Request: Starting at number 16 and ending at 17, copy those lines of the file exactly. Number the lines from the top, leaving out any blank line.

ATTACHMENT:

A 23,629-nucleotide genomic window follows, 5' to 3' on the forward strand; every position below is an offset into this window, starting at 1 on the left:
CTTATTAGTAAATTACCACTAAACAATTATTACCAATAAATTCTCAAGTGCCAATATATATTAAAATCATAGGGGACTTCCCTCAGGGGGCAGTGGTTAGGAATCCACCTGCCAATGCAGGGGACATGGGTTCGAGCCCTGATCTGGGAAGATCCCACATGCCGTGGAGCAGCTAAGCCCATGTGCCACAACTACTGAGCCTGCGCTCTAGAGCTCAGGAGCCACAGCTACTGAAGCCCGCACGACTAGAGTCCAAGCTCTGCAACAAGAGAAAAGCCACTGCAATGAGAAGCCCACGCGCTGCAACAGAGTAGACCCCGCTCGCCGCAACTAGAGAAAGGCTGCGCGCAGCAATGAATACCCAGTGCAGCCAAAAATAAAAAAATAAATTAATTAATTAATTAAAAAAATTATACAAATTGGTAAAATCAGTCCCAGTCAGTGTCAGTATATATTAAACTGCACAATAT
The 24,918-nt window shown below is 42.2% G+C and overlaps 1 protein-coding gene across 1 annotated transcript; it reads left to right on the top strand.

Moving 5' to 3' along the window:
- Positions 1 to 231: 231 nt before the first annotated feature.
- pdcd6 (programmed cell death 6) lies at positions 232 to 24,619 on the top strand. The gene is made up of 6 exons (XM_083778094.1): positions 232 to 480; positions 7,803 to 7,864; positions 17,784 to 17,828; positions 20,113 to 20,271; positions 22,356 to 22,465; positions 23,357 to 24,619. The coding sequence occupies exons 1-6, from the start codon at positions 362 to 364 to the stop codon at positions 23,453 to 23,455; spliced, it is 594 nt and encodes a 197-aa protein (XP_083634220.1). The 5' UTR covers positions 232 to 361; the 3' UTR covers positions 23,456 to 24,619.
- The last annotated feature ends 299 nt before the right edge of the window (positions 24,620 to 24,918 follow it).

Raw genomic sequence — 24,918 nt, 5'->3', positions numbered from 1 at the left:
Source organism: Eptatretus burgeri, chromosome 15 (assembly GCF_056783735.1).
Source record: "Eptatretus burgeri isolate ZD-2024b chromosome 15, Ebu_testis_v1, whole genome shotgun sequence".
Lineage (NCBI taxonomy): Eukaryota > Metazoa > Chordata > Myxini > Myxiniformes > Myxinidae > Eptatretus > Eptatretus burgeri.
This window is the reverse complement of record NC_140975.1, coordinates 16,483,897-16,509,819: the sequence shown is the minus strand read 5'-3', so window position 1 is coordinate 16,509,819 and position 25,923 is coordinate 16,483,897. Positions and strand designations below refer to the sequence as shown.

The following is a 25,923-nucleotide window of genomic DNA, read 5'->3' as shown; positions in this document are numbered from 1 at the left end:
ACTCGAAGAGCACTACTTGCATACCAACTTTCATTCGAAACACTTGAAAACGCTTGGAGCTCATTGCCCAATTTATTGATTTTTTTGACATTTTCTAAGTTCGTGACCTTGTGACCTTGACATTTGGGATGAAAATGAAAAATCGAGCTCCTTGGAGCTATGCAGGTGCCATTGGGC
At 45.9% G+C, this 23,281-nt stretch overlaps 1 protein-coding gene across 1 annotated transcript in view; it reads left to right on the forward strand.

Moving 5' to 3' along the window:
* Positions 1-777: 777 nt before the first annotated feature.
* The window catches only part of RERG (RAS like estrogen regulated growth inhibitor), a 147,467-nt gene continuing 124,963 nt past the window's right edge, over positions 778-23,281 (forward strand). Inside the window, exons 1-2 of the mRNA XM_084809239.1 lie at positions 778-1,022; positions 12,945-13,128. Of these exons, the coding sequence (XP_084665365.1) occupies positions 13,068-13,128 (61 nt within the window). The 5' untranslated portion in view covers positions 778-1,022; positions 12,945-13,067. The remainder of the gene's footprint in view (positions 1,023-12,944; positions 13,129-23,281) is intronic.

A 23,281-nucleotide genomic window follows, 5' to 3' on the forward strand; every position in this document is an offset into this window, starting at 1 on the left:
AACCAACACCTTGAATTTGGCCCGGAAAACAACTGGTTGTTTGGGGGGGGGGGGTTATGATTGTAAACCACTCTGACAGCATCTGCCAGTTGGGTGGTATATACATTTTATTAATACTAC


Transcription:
Moving 5' to 3' along the window:
* Positions 1-777: 777 nt before the first annotated feature.